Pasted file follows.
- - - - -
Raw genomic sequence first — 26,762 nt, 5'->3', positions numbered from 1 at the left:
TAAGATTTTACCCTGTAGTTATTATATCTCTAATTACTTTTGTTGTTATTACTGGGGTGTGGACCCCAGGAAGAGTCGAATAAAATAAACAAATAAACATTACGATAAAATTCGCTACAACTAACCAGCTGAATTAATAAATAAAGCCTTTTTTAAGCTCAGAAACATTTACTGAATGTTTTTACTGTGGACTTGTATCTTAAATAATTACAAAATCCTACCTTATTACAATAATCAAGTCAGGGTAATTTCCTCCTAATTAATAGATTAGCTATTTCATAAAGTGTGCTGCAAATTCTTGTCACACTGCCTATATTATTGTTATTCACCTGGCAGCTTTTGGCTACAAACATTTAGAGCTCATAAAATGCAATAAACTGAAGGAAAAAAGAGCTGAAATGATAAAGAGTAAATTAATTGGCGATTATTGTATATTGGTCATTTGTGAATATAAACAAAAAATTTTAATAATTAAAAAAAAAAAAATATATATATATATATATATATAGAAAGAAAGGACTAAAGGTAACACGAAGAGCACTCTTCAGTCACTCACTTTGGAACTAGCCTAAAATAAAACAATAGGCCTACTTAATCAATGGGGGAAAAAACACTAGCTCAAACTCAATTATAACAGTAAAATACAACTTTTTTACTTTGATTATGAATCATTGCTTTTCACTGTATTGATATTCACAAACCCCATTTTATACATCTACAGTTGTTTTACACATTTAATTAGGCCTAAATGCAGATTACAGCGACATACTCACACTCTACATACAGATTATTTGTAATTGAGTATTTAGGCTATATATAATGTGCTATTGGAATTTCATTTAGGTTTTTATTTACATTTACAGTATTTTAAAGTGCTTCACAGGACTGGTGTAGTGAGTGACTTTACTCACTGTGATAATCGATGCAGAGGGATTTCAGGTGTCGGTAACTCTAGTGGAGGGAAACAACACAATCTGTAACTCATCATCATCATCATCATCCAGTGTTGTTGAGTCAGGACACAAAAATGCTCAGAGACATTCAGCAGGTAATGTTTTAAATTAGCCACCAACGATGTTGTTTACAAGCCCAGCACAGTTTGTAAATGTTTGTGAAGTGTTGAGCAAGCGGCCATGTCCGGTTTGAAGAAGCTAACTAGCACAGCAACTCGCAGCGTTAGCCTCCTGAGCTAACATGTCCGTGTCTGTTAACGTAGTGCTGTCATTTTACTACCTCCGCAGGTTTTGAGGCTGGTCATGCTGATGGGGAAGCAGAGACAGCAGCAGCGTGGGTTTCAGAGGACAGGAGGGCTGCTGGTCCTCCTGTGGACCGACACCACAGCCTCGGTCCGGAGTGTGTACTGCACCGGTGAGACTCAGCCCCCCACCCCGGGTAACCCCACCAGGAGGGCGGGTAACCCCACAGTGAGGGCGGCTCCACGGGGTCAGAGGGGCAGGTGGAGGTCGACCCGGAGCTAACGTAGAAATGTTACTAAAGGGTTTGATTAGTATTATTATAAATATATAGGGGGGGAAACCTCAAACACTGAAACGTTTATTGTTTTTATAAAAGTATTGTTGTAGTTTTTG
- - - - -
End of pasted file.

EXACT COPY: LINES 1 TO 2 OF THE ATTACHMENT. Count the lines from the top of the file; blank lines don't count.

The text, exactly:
Raw genomic sequence first — 26,762 nt, 5'->3', positions numbered from 1 at the left:
TAAGATTTTACCCTGTAGTTATTATATCTCTAATTACTTTTGTTGTTATTACTGGGGTGTGGACCCCAGGAAGAGTCGAATAAAATAAACAAATAAACATTACGATAAAATTCGCTACAACTAACCAGCTGAATTAATAAATAAAGCCTTTTTTAAGCTCAGAAACATTTACTGAATGTTTTTACTGTGGACTTGTATCTTAAATAATTACAAAATCCTACCTTATTACAATAATCAAGTCAGGGTAATTTCCTCCTAATTAATAGATTAGCTATTTCATAAAGTGTGCTGCAAATTCTTGTCACACTGCCTATATTATTGTTATTCACCTGGCAGCTTTTGGCTACAAACATTTAGAGCTCATAAAATGCAATAAACTGAAGGAAAAAAGAGCTGAAATGATAAAGAGTAAATTAATTGGCGATTATTGTATATTGGTCATTTGTGAATATAAACAAAAAATTTTAATAATTAAAAAAAAAAAAATATATATATATATATATATATAGAAAGAAAGGACTAAAGGTAACACGAAGAGCACTCTTCAGTCACTCACTTTGGAACTAGCCTAAAATAAAACAATAGGCCTACTTAATCAATGGGGGAAAAAACACTAGCTCAAACTCAATTATAACAGTAAAATACAACTTTTTTACTTTGATTATGAATCATTGCTTTTCACTGTATTGATATTCACAAACCCCATTTTATACATCTACAGTTGTTTTACACATTTAATTAGGCCTAAATGCAGATTACAGCGACATACTCACACTCTACATACAGATTATTTGTAATTGAGTATTTAGGCTATATATAATGTGCTATTGGAATTTCATTTAGGTTTTTATTTACATTTACAGTATTTTAAAGTGCTTCACAGGACTGGTGTAGTGAGTGACTTTACTCACTGTGATAATCGATGCAGAGGGATTTCAGGTGTCGGTAACTCTAGTGGAGGGAAACAACACAATCTGTAACTCATCATCATCATCATCATCCAGTGTTGTTGAGTCAGGACACAAAAATGCTCAGAGACATTCAGCAGGTAATGTTTTAAATTAGCCACCAACGATGTTGTTTACAAGCCCAGCACAGTTTGTAAATGTTTGTGAAGTGTTGAGCAAGCGGCCATGTCCGGTTTGAAGAAGCTAACTAGCACAGCAACTCGCAGCGTTAGCCTCCTGAGCTAACATGTCCGTGTCTGTTAACGTAGTGCTGTCATTTTACTACCTCCGCAGGTTTTGAGGCTGGTCATGCTGATGGGGAAGCAGAGACAGCAGCAGCGTGGGTTTCAGAGGACAGGAGGGCTGCTGGTCCTCCTGTGGACCGACACCACAGCCTCGGTCCGGAGTGTGTACTGCACCGGTGAGACTCAGCCCCCCACCCCGGGTAACCCCACCAGGAGGGCGGGTAACCCCACAGTGAGGGCGGCTCCACGGGGTCAGAGGGGCAGGTGGAGGTCGACCCGGAGCTAACGTAGAAATGTTACTAAAGGGTTTGATTAGTATTATTATAAATATATAGGGGGGGAAACCTCAAACACTGAAACGTTTATTGTTTTTATAAAAGTATTGTTGTAGTTTTTG